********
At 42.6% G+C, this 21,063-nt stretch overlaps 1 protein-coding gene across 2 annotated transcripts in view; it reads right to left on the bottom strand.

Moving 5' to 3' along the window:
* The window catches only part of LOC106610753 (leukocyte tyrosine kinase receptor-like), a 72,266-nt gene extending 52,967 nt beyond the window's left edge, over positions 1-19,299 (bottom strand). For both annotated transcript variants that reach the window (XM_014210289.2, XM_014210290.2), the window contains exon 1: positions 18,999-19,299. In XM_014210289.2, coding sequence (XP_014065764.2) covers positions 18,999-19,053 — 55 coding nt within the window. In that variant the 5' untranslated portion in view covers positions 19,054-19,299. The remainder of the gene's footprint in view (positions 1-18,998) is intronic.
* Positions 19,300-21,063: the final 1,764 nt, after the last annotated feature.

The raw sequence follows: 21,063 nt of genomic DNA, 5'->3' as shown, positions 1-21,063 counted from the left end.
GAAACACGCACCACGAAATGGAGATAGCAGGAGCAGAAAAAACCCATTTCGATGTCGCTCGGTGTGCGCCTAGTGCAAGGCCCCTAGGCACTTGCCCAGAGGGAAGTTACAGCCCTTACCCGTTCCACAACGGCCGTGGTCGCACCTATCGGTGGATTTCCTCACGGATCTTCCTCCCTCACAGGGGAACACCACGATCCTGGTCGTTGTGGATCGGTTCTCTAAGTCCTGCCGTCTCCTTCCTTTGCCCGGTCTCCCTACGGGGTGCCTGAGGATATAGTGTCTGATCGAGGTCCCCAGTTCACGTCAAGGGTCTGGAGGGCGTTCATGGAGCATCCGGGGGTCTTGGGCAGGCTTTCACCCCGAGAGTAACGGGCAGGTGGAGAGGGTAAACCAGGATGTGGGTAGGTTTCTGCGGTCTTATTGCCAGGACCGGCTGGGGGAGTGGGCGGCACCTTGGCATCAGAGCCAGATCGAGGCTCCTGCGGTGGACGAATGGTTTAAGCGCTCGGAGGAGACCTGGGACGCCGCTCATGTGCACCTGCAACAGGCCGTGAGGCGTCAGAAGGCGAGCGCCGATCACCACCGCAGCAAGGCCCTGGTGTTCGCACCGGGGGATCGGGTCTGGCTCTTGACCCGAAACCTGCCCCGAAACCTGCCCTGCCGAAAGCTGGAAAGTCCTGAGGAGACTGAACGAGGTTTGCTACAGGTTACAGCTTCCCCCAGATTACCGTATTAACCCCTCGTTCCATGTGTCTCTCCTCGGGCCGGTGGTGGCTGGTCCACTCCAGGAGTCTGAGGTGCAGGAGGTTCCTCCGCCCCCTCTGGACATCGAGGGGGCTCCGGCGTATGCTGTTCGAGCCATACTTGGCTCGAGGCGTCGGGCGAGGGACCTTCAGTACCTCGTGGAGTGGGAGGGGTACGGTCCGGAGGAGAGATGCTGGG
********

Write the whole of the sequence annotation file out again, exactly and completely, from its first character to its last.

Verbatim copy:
At 42.6% G+C, this 21,063-nt stretch overlaps 1 protein-coding gene across 2 annotated transcripts in view; it reads right to left on the bottom strand.

Moving 5' to 3' along the window:
* The window catches only part of LOC106610753 (leukocyte tyrosine kinase receptor-like), a 72,266-nt gene extending 52,967 nt beyond the window's left edge, over positions 1-19,299 (bottom strand). For both annotated transcript variants that reach the window (XM_014210289.2, XM_014210290.2), the window contains exon 1: positions 18,999-19,299. In XM_014210289.2, coding sequence (XP_014065764.2) covers positions 18,999-19,053 — 55 coding nt within the window. In that variant the 5' untranslated portion in view covers positions 19,054-19,299. The remainder of the gene's footprint in view (positions 1-18,998) is intronic.
* Positions 19,300-21,063: the final 1,764 nt, after the last annotated feature.

The raw sequence follows: 21,063 nt of genomic DNA, 5'->3' as shown, positions 1-21,063 counted from the left end.
GAAACACGCACCACGAAATGGAGATAGCAGGAGCAGAAAAAACCCATTTCGATGTCGCTCGGTGTGCGCCTAGTGCAAGGCCCCTAGGCACTTGCCCAGAGGGAAGTTACAGCCCTTACCCGTTCCACAACGGCCGTGGTCGCACCTATCGGTGGATTTCCTCACGGATCTTCCTCCCTCACAGGGGAACACCACGATCCTGGTCGTTGTGGATCGGTTCTCTAAGTCCTGCCGTCTCCTTCCTTTGCCCGGTCTCCCTACGGGGTGCCTGAGGATATAGTGTCTGATCGAGGTCCCCAGTTCACGTCAAGGGTCTGGAGGGCGTTCATGGAGCATCCGGGGGTCTTGGGCAGGCTTTCACCCCGAGAGTAACGGGCAGGTGGAGAGGGTAAACCAGGATGTGGGTAGGTTTCTGCGGTCTTATTGCCAGGACCGGCTGGGGGAGTGGGCGGCACCTTGGCATCAGAGCCAGATCGAGGCTCCTGCGGTGGACGAATGGTTTAAGCGCTCGGAGGAGACCTGGGACGCCGCTCATGTGCACCTGCAACAGGCCGTGAGGCGTCAGAAGGCGAGCGCCGATCACCACCGCAGCAAGGCCCTGGTGTTCGCACCGGGGGATCGGGTCTGGCTCTTGACCCGAAACCTGCCCCGAAACCTGCCCTGCCGAAAGCTGGAAAGTCCTGAGGAGACTGAACGAGGTTTGCTACAGGTTACAGCTTCCCCCAGATTACCGTATTAACCCCTCGTTCCATGTGTCTCTCCTCGGGCCGGTGGTGGCTGGTCCACTCCAGGAGTCTGAGGTGCAGGAGGTTCCTCCGCCCCCTCTGGACATCGAGGGGGCTCCGGCGTATGCTGTTCGAGCCATACTTGGCTCGAGGCGTCGGGCGAGGGACCTTCAGTACCTCGTGGAGTGGGAGGGGTACGGTCCGGAGGAGAGATGCTGGG